Synopses & Reviews
This award-winning author writes a beautifully evocative paean to wildness and wilderness restoration with an extraordinary journey into southern Georgia's Pinhook Swamp, a link between the great southern wildernesses of Okefenokee Swamp and Osceola National Forest.
"The author of the American Book Award winning Ecology of a Cracker Childhood celebrates South Georgia's humble Pinhook Swamp in an impassioned and poetic account of the area's environmental fragmentation and its subsequent restoration. The swamp, '170,000 acres of dreary dismal... too deep for a human to wade in, too shallow for a boat to draw,' and populated by flies and mosquitoes, is the corridor connecting the Okefenokee Swamp with Osceola National Park. Most of its acres have now been purchased and protected, but environmentalists' work, Ray warns, is not finished yet. In impressionistic, lyrical chapters, Ray meditates on the meaning of silence ('Silence is the ghost of the panther' that used to populate Pinhook), the animals of the area (black bears, bees, frogs) and the people dedicated to saving it. She also includes poems, a Native American blessing and italicized reflections on the land's fragmentation ('the separation of habitat in a landscape... chopping a wild place into pieces') by roads, logging, mining and developments. Her moving book is a tribute to a small but crucial wild place and a call for readers to help preserve it and others like it." Publishers Weekly (Copyright Reed Business Information, Inc.)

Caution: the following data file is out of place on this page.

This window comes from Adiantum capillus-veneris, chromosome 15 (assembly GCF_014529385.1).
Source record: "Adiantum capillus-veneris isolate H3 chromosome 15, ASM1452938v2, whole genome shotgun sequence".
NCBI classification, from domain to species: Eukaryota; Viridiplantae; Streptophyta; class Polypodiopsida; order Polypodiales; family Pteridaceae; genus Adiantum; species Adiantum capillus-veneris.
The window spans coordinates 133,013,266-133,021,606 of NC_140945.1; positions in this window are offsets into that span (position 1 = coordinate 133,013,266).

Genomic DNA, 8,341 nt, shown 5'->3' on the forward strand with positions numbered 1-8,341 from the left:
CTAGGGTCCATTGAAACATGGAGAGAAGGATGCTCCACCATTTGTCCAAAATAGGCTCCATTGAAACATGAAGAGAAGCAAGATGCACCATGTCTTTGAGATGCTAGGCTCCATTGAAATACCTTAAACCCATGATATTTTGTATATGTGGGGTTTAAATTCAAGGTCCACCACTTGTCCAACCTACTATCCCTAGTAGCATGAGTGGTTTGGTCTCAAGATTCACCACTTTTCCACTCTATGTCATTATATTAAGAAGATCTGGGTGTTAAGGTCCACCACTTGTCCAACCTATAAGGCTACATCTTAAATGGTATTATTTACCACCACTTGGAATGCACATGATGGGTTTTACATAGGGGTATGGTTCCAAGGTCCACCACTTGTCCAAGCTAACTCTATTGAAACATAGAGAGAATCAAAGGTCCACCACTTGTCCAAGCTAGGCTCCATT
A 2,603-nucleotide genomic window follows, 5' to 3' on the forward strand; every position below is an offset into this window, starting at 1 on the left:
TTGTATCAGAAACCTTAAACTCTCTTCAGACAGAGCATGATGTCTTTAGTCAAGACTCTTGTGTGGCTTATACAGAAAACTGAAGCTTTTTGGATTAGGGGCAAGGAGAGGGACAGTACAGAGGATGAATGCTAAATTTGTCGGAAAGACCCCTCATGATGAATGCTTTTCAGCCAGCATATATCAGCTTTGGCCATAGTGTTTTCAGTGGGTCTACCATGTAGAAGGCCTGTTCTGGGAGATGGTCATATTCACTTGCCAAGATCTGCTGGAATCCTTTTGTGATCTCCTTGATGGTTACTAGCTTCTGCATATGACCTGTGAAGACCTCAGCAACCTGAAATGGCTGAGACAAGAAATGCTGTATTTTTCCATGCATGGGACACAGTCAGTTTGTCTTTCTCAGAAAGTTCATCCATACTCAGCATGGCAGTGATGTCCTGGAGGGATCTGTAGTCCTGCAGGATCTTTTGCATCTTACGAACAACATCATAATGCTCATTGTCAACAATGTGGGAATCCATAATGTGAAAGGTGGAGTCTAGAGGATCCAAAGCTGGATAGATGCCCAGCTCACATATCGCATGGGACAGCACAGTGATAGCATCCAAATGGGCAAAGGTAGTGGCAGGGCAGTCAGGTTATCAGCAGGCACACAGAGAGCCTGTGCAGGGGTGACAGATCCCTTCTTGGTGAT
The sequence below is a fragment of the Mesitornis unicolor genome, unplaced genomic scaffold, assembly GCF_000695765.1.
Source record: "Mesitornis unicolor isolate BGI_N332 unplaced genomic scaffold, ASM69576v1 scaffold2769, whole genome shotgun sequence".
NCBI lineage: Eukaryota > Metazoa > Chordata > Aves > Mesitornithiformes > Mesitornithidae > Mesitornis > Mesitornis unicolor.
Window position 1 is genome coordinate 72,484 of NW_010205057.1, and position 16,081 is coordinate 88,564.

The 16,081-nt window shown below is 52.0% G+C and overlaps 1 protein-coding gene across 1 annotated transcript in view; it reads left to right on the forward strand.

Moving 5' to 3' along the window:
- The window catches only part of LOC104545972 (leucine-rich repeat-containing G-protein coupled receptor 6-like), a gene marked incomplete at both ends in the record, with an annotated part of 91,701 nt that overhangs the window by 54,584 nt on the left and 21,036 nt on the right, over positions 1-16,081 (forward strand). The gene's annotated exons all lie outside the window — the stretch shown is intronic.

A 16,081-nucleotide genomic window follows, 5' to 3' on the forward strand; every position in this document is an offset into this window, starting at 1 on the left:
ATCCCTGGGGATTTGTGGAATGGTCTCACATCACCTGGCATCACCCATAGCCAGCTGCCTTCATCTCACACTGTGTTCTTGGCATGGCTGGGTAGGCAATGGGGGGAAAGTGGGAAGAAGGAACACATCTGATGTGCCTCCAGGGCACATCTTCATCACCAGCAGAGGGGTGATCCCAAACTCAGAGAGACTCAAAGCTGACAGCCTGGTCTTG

Janisse Ray, award winning author of Ecology of a Cracker Childhood and Wild Card Quilt, writes a beautifully evocative paean to wildness and wilderness restoration with an extraordinary journey into southern Georgia's Pinhook Swamp. Pinhook Swamp acts as a vital watershed and wildlife corridor, a link between the great southern wildernesses of Okefenokee Swamp and Osceola National Forest. Together Okefenokee, Osceola, and Pinhook form the largest expanse of protected wild land east of the Mississippi River. This is one of America's last truly wild places, and Pinhook takes us into its heart. Ray comes to know Pinhook intimately as she joins the fight to protect it, spending the night in the swamp, tasting honey made from its flowers, tracking wildlife, and talking to others about their relationship with the swamp. Ray sees Pinhook through the eyes of the people who live there?naturalists, beekeepers, homesteaders, hunters, and locals at the country store. In lyrical, down-home prose